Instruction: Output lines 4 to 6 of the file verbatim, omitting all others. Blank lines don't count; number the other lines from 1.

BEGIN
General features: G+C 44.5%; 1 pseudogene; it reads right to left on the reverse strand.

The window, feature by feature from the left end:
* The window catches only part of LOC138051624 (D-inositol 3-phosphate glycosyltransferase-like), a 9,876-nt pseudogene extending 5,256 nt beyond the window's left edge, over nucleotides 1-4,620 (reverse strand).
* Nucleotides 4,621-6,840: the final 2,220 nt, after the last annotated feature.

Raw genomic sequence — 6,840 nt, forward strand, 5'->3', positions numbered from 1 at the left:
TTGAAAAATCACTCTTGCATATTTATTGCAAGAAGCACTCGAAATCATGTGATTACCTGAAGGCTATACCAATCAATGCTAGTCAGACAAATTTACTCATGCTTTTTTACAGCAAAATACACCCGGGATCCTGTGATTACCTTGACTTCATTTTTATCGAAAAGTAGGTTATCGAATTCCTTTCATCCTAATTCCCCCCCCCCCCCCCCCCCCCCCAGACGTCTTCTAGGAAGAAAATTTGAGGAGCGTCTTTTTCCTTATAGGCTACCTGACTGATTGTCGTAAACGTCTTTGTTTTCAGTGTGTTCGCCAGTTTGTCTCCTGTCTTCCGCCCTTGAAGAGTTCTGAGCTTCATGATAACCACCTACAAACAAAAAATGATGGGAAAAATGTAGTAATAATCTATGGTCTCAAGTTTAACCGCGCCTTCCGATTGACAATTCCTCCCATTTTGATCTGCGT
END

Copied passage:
* Nucleotides 4,621-6,840: the final 2,220 nt, after the last annotated feature.

Raw genomic sequence — 6,840 nt, forward strand, 5'->3', positions numbered from 1 at the left:
TTGAAAAATCACTCTTGCATATTTATTGCAAGAAGCACTCGAAATCATGTGATTACCTGAAGGCTATACCAATCAATGCTAGTCAGACAAATTTACTCATGCTTTTTTACAGCAAAATACACCCGGGATCCTGTGATTACCTTGACTTCATTTTTATCGAAAAGTAGGTTATCGAATTCCTTTCATCCTAATTCCCCCCCCCCCCCCCCCCCCCCCAGACGTCTTCTAGGAAGAAAATTTGAGGAGCGTCTTTTTCCTTATAGGCTACCTGACTGATTGTCGTAAACGTCTTTGTTTTCAGTGTGTTCGCCAGTTTGTCTCCTGTCTTCCGCCCTTGAAGAGTTCTGAGCTTCATGATAACCACCTACAAACAAAAAATGATGGGAAAAATGTAGTAATAATCTATGGTCTCAAGTTTAACCGCGCCTTCCGATTGACAATTCCTCCCATTTTGATCTGCGT